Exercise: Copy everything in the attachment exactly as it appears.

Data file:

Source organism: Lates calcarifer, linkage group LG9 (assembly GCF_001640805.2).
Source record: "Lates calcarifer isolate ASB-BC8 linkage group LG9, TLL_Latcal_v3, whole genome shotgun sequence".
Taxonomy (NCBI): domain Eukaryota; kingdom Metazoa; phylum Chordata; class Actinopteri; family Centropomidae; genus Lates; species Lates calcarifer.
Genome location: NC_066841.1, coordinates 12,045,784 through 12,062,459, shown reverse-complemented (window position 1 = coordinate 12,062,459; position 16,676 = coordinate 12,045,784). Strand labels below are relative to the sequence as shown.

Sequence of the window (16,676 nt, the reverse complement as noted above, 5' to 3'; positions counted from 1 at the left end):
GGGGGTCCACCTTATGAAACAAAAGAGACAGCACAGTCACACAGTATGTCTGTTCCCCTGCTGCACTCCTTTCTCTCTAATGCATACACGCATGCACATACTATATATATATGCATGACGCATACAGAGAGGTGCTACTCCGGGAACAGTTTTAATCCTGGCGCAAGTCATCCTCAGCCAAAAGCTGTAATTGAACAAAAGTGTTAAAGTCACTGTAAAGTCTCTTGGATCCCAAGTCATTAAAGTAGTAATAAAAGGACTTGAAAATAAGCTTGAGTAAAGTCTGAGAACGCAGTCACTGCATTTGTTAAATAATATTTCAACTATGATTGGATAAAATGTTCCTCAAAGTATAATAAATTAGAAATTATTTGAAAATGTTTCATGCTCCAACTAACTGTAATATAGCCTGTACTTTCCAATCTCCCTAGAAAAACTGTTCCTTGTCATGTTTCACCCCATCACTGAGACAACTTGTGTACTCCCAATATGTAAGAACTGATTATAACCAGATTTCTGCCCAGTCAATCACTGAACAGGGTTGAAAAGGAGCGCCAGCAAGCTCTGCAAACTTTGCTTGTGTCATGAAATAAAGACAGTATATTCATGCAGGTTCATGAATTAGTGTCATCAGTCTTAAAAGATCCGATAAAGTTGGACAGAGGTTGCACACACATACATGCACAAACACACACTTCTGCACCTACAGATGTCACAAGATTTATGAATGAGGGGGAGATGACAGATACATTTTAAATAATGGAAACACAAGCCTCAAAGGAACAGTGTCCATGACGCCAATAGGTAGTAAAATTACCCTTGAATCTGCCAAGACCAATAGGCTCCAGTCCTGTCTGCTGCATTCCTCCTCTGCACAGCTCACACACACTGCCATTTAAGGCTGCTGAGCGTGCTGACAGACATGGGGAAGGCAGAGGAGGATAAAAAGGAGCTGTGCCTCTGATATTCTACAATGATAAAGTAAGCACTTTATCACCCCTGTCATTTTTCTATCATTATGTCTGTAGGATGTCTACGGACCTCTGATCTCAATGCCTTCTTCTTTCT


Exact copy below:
Source organism: Lates calcarifer, linkage group LG9 (assembly GCF_001640805.2).
Source record: "Lates calcarifer isolate ASB-BC8 linkage group LG9, TLL_Latcal_v3, whole genome shotgun sequence".
Taxonomy (NCBI): domain Eukaryota; kingdom Metazoa; phylum Chordata; class Actinopteri; family Centropomidae; genus Lates; species Lates calcarifer.
Genome location: NC_066841.1, coordinates 12,045,784 through 12,062,459, shown reverse-complemented (window position 1 = coordinate 12,062,459; position 16,676 = coordinate 12,045,784). Strand labels below are relative to the sequence as shown.

Sequence of the window (16,676 nt, the reverse complement as noted above, 5' to 3'; positions counted from 1 at the left end):
GGGGGTCCACCTTATGAAACAAAAGAGACAGCACAGTCACACAGTATGTCTGTTCCCCTGCTGCACTCCTTTCTCTCTAATGCATACACGCATGCACATACTATATATATATGCATGACGCATACAGAGAGGTGCTACTCCGGGAACAGTTTTAATCCTGGCGCAAGTCATCCTCAGCCAAAAGCTGTAATTGAACAAAAGTGTTAAAGTCACTGTAAAGTCTCTTGGATCCCAAGTCATTAAAGTAGTAATAAAAGGACTTGAAAATAAGCTTGAGTAAAGTCTGAGAACGCAGTCACTGCATTTGTTAAATAATATTTCAACTATGATTGGATAAAATGTTCCTCAAAGTATAATAAATTAGAAATTATTTGAAAATGTTTCATGCTCCAACTAACTGTAATATAGCCTGTACTTTCCAATCTCCCTAGAAAAACTGTTCCTTGTCATGTTTCACCCCATCACTGAGACAACTTGTGTACTCCCAATATGTAAGAACTGATTATAACCAGATTTCTGCCCAGTCAATCACTGAACAGGGTTGAAAAGGAGCGCCAGCAAGCTCTGCAAACTTTGCTTGTGTCATGAAATAAAGACAGTATATTCATGCAGGTTCATGAATTAGTGTCATCAGTCTTAAAAGATCCGATAAAGTTGGACAGAGGTTGCACACACATACATGCACAAACACACACTTCTGCACCTACAGATGTCACAAGATTTATGAATGAGGGGGAGATGACAGATACATTTTAAATAATGGAAACACAAGCCTCAAAGGAACAGTGTCCATGACGCCAATAGGTAGTAAAATTACCCTTGAATCTGCCAAGACCAATAGGCTCCAGTCCTGTCTGCTGCATTCCTCCTCTGCACAGCTCACACACACTGCCATTTAAGGCTGCTGAGCGTGCTGACAGACATGGGGAAGGCAGAGGAGGATAAAAAGGAGCTGTGCCTCTGATATTCTACAATGATAAAGTAAGCACTTTATCACCCCTGTCATTTTTCTATCATTATGTCTGTAGGATGTCTACGGACCTCTGATCTCAATGCCTTCTTCTTTCT